It’s undeniable that Advertising Week Europe brings an array of sunshine, rain, celebrities, thought leaders and, well, a lot of networking. With the likes of Mail Brands and Bing opening and closing the week with the events infamous parties, the week kicked off on a high as the British summer decided to make an appearance.
As with most media tech companies within our industry, the Teads team were out in the masses for the week-long event, engaging with the sessions taking place across Soho, Southwark and West London. From the leadership breakfast series to the unmissable celebrity stalking opportunities, this years’ event brought another jam-packed agenda.
If you missed any of the sessions (it was impossible not to) then you can catch up online. Find Teads’ ‘The Power of Native Video’ here.
It’s an event that caters for all and due to the sheer volume of panels, keynotes and roundtables, the Teads team decided to write a collaborative blog to keep each other up to date with the event’s highlights. So, take a look at Advertising Week 2016 through Teads eyes…
First stop: Virtually Real, Advertising’s Virtual Future
The session, hosted by The Sun’s Jamie East and News UK’s CCO Dominic Carter, covered some of the best virtual reality content produced to date, showing through video and imagery the sheer power of VR.
The session revealed that experts predict VR devices will grow from 2.5M this year to 24-30M over the next 2 years.
“The speakers touched on how VR has the potential to tell a full immersive story, bringing the user emotionally closer to the brand is most definitely appealing. However, the content and software needs to catch up with the “idea” first. It’s certainly food for thought” contributed Nick Takashima, Head of Tech Partnership Development
The main obstacles discussed touched on how we bring VR to a mainstream environment; 360 video takes eight cameras and multiple animators to patch it together (the technology is quickly evolving though). Yet with 360 video comes heavy data use and VR sickness (motion sickness), so the issues that lie ahead are still prevalent and currently, there is no viable solution that is 100% airtight for the masses.
Snapchat & Mobile, Storytelling
It’s all about about being in the moment. Nick Bell, VP of Content at Snapchat and Alex Jenkins, UK Editor of Contagious took the stage to discuss content creation and the ever evolving industry.
“This session was really interesting, especially as it resonates so much with what we do at Teads. By 2020 Gen Z will account for 40% of all consumers – this will certainly affect the ways brands tell stories through their ad campaigns” says Desiree Nicholson, Video Campaign Manager
Social is still seeing growth, and brands have to adapt their content to stay relevant, new and exciting. The sheer speed of new formats emerging such as vertical, and the need for interactivity is paving the way to the new video ecosystem.
Snapchat revealed some research insights, stating that 50% of users have a negative view of the brand when they are forced to watch an ad. Much like the Teads Ad Blocking findings, brands need to start listening to the consumer and fit their ads to the device in which the campaign is running.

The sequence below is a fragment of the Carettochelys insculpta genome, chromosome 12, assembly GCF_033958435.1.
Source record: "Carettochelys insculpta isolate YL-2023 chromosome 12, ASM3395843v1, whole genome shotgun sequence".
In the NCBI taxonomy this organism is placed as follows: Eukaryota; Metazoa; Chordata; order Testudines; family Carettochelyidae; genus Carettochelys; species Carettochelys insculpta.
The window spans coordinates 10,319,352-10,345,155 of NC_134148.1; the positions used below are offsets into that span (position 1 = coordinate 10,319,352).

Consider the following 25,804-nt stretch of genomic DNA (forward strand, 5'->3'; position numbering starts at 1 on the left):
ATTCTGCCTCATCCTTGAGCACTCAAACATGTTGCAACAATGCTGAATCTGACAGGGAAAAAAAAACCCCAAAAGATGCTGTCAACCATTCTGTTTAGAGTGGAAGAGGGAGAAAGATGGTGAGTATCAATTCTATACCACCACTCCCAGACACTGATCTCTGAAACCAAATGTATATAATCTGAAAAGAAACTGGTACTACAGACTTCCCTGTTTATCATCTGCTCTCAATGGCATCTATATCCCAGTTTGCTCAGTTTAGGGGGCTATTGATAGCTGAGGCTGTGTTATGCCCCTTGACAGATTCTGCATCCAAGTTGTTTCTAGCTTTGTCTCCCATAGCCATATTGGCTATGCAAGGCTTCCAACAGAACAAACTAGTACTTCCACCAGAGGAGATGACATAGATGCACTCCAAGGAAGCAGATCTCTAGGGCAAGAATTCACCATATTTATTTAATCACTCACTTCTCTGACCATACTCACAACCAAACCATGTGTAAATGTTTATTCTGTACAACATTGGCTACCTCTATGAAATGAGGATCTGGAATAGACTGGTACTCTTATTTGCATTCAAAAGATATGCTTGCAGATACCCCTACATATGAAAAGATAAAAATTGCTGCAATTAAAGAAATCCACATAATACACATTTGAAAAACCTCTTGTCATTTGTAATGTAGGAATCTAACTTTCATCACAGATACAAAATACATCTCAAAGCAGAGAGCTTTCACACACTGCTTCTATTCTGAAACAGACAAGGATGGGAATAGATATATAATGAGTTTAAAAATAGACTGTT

“I found this session quite insightful. On average Snapchat users spend 30mins a day on the app. This surprised me as its not a dominant part of my social life, but as Desiree mentioned above, Gen X is transforming the landscape” Thomas Bowen, Senior International Sales Manager
Future of Programmatic Debate:
Tuesday 19th played host to a Programmatic Futures debate, which is always a hot topic. The session invited the Commercial Director of Time Inc Dominic Perkins, Ruth Zoher Head of Programmatic at Mindshare and Mari Novak CMO at Rubicon.
Programmatic has changed so much from the days of RTB; we’re no longer unsure of its capabilities and we’re seeing more and more premium inventory flow through the programmatic pipes.
“While interesting, I would’ve liked to hear some more forward insights into where they see programmatic heading. Instead the discussion focused on the lack of trust in this area. It would have been interesting to hear how clients are taking back control, immersing themselves more into this area. The one thing I did take from the session was how content creators have to be more involved with the agency and client. Technology can enhance the whole ecosystem. The future is trust but its also collaboration. Programmatic is the machine, we are the creators” – – Andrew Kyriacou, Sales Director
Creativity and the brain
What makes a video ad memorable? Why do we remember some ads and not others?
According to the research presented by Heather Andrew, founder and CEO of Neuro-Insight, there are five important principles – or “Creative drivers of effectiveness” – that are most strongly linked to long-term memory encoding:
1) It’s not about shouting the loudest
2) It’s all about classic story-telling techniques
3) People are paramount
4) Music can make an ad… Or break it!
5) Branding’s in the timing